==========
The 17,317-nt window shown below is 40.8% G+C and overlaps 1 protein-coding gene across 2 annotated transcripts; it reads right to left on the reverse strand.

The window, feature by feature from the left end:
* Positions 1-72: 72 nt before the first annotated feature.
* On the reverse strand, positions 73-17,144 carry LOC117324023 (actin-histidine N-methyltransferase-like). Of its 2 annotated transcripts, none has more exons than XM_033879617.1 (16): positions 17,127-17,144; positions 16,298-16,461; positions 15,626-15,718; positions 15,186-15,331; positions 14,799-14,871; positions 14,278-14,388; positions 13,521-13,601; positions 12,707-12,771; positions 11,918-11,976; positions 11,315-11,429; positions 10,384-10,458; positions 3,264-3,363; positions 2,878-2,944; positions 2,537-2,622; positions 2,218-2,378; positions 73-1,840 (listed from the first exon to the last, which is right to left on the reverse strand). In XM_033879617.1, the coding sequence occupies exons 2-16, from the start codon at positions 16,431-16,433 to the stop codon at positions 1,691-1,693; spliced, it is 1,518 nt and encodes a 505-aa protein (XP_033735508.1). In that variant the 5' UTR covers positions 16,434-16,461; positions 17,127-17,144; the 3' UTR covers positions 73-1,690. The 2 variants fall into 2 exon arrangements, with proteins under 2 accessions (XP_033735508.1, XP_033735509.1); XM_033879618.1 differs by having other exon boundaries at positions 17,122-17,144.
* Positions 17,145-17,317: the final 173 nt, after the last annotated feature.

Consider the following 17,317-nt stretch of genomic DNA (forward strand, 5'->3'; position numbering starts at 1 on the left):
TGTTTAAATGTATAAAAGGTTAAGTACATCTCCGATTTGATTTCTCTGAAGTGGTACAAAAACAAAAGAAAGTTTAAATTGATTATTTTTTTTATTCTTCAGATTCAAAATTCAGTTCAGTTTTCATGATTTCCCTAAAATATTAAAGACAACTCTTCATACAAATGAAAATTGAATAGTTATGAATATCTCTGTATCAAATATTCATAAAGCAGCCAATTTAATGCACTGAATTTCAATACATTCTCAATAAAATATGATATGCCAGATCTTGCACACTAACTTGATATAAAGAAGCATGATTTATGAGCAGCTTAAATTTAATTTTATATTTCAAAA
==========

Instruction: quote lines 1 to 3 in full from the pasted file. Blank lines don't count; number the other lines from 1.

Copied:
The 17,317-nt window shown below is 40.8% G+C and overlaps 1 protein-coding gene across 2 annotated transcripts; it reads right to left on the reverse strand.

The window, feature by feature from the left end:
* Positions 1-72: 72 nt before the first annotated feature.